”The orange revolutionaries” failed to keep any of the promises, which they gave people a year ago in Kiev
Ukraine celebrates the first anniversary of the notorious orange revolution. Ukrainian President Viktor Yushchenko signed an adequate decree last Saturday to immortalize last year's events in Ukraine, which eventually ended with his election as the president. The president titled the decree as “About the Day of Freedom,” which will be celebrated in Ukraine every year on November 22nd.
There was no positive choice in the 2004 presidential campaign in Ukraine. The people were basically voting “against” rather than “for.” The Ukrainians had to choose from the bad and the unacceptable, to choose the lesser evil, so to speak. Political technologies do not reach desirable results all the time. As for the expert community, it frequently falls victim of mythological constructions, which it creates itself. As a result, objective reality and the expert community exist separately from each other.
Economist Mikhail Delyagin said a year ago that the two central figures of the orange revolution in Ukraine would be leading the country towards the West, whereas present-day Russia had nothing to offer Ukraine. Yanukovich, Delyagin said, would be doing it slowly, weighing every step, while Yushchenko would rush to the West and “smash his forehead, because no one is waiting for Ukraine in the West.” One may only guess, which actions Viktor Yanukovich would take if he won the presidential race in Ukraine a year ago.
The foreign political strategy of the new Ukrainian government proved to be rather predictable, simple and could be formulated as follows: “Go West, watch Moscow.” It is noteworthy that Yushchenko's team did not stir up the NATO issue during the presidential campaign, although they did emphasize the intention to cooperate with the European Union. As soon as Yushchenko took the office of the president, the above-mentioned preferences changed: NATO became the first priority, whereas Ukraine's EU membership was pushed into the background and forgotten. As for Ukraine-Russia relations, Viktor Yushchenko set out his readiness to join Russia, Belarus and Kazakhstan in the creation of the joint economic space and expressed his disdain towards Russia's military presence on the Ukrainian territory (The Russian Black Sea Navy). Viktor Yushchenko developed friendly relations with his colleague, the President of Georgia Mikhail Saakashvili on the base of their common passion for the USA (not Europe) and dislike against Russia. The two presidents started reanimating outdated economic projects (GUUAM, which has already lost some of its capital letters) and initiated new ones (the union of democratic states of the Black Sea basin). Once they built democracy in their own states, the two revolutionary presidents raised the subject of democratic export to the “enthralled” states, particularly Russia and Belarus.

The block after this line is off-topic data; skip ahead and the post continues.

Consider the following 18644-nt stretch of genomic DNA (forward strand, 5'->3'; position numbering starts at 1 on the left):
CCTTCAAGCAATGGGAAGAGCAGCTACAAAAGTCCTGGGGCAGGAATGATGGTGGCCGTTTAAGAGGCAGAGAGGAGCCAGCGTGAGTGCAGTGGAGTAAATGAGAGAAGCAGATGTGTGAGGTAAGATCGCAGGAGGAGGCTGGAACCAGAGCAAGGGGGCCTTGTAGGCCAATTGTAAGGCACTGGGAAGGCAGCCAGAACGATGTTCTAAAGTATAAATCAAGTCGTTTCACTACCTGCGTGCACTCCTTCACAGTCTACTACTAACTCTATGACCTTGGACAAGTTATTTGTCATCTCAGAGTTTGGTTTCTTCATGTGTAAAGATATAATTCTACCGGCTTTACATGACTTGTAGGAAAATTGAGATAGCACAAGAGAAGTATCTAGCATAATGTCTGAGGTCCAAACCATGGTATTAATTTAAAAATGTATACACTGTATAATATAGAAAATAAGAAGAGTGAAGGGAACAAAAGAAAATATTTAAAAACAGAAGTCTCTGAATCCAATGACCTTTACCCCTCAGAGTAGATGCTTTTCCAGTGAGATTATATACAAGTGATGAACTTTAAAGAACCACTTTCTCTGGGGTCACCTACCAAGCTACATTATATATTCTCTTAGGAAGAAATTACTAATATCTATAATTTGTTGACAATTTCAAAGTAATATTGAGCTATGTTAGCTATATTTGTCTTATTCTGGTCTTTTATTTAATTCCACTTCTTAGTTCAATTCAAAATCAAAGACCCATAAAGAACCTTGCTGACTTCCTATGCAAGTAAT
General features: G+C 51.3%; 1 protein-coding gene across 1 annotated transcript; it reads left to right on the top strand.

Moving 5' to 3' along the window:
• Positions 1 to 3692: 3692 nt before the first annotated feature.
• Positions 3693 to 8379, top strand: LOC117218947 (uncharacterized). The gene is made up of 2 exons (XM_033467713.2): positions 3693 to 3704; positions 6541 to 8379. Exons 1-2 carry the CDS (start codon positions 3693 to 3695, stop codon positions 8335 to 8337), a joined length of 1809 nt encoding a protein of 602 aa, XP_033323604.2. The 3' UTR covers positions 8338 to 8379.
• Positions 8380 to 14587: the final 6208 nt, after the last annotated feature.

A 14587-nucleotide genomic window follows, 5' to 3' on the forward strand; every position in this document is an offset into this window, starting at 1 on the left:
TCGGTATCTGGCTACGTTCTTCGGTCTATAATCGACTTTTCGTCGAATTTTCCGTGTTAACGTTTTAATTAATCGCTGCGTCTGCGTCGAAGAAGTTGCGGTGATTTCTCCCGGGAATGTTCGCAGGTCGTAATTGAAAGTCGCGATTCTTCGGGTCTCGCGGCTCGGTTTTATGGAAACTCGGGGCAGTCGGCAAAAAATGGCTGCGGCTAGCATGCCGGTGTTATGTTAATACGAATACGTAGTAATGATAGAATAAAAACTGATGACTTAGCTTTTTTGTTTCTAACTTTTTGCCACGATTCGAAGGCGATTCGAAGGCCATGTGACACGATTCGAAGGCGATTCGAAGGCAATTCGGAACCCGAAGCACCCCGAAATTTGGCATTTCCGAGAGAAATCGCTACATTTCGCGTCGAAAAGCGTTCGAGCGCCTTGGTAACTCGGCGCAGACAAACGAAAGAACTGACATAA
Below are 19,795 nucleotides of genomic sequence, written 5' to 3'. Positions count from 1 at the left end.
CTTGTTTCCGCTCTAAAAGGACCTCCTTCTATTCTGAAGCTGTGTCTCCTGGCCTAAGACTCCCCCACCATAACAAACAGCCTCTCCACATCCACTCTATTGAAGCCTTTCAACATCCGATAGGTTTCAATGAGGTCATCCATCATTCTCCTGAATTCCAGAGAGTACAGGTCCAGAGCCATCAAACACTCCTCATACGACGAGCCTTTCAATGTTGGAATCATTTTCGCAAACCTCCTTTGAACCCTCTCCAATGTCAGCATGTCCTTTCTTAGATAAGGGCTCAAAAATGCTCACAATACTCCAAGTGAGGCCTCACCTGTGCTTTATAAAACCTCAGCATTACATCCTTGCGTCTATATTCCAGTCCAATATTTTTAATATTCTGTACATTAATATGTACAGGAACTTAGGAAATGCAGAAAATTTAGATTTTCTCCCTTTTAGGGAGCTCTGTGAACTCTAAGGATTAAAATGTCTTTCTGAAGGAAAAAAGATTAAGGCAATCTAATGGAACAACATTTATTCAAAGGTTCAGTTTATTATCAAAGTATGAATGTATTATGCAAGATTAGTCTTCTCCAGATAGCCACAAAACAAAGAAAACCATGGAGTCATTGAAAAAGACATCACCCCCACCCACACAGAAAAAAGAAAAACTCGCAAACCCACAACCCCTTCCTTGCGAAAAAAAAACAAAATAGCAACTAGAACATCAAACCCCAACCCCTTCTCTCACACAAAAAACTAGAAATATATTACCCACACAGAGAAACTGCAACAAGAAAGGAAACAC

Viktor Yushchenko originally focused his energy on foreign politics, organized numerous foreign trips, and left issues of home policies to his team. As a result, the new Ukrainian government withdrew practically all money from the national economy, deprived free economic zones of their preference, launched the re-privatization process and showed pressure on Russian business in Ukraine. The government was trying to leave Russia behind in the race for the WTO membership. Ukrainian “professional politicians” said a year ago that the national economy would grow by 8.5 percent, although the index made up only three or four percent.
”The orange revolutionaries” failed to keep any of the promises, which they gave people a year ago in Kiev: to create five million new jobs, prove the criminal regime of the previous Ukrainian government, investigate notorious crimes (the killing of journalist Gongadze and the poisoning of Yushchenko).
Even the opponents of the new government did not expect such a convincing debacle. To make matters worse, the “achievements” of the new Ukrainian government became quite a disappointment for the West, which spent so much time, energy and funds to bring Viktor Yushchenko to the president's office. Many Ukrainians, who voted for Yushchenko a year ago, feel disappointed and deceived.
Deputy Director of the institute for social and political psychology, Lubov Naidenova, revealed rather interesting numbers on November 21st of the current year. Only 17 percent of the Ukrainian population support the celebration of the orange anniversary, whereas 55 percent of the polled disapproved the new national holiday in Ukraine.
To crown it all, Yushchenko's team has split into two to blame each other for economic and political failures. Yushchenko acknowledged that Yulia Timoshenko's government made Ukraine stand on the brink of an abyss. Tymoshenko stated in her turn that she two orange wings had been torn. One may only guess, which of the torn wings has the body, and if the “orange bird” had a head at all.
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